Details matter. They can be a real pain but when you get them right it makes all the difference.
Details matter in tedious areas like book keeping. They also really matter in creative areas like art, experience and design. And people notice details. That's what makes them make the end result special.
Andy Spade and Anthony Sperduti discuss this insight in their presentation at PSFK. Their thesis is that big brands can make a huge impact on how people percieve them by thinking small and paying close attention to detail.
A great example that resonated with me is their work with J. Crew in creating the Liquor Store in TriBeCa, New York. In the 90's J. Crew had no identity as a men's brand. The solution was to simply fix up an old dive bar and make it a place to shop. Initiatives such as the Liquor Store gave men a place to shop that felt authentic and comfortable. Details such as the preserved bar, the gallery within the fitting room, and the sign outside the shoppe makes the larger experience feel authentic - i.e. - not global brand and generic.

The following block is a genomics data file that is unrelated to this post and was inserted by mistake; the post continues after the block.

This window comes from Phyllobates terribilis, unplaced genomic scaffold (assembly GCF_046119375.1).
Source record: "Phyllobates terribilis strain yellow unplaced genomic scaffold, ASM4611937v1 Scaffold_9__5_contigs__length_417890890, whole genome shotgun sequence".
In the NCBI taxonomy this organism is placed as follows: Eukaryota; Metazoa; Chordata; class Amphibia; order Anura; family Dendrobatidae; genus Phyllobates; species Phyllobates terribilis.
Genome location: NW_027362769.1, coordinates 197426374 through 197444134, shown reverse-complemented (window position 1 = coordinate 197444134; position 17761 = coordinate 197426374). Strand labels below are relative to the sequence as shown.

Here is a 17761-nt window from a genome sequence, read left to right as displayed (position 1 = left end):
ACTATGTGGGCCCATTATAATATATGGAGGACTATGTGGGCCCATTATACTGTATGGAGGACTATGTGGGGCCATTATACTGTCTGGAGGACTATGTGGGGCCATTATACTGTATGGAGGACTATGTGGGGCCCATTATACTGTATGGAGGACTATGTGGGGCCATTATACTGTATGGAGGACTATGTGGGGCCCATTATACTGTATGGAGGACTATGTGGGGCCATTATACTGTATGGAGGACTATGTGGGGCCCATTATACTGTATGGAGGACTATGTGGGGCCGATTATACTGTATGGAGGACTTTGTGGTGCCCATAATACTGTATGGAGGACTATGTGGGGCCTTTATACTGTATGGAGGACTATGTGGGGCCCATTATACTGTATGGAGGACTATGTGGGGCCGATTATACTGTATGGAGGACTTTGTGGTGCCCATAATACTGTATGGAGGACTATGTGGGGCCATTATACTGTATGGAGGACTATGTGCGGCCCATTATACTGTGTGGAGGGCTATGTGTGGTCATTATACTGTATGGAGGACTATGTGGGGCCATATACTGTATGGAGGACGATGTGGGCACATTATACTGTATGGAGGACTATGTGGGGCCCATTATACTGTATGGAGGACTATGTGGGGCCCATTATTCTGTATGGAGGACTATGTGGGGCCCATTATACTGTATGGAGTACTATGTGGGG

Thinking about my own work in ad agencies, I've also learned a similar lesson. When working with massive companies and many different teams, it's best to find a focus and do that REALLY well. When you spread yourself thin with many different "one-off" engagements, you may very well help a larger group of people, but you likely won't be remembered for hitting the home run or changing the way people think and approach problems.
All of this thinking is inspiration for the partners at Frontrunner Gallery. We're thinking about how to make the space feel more like a truly unique and brand experience. If you have ideas, please shoot them our way or comment below! We'd love to hear from you!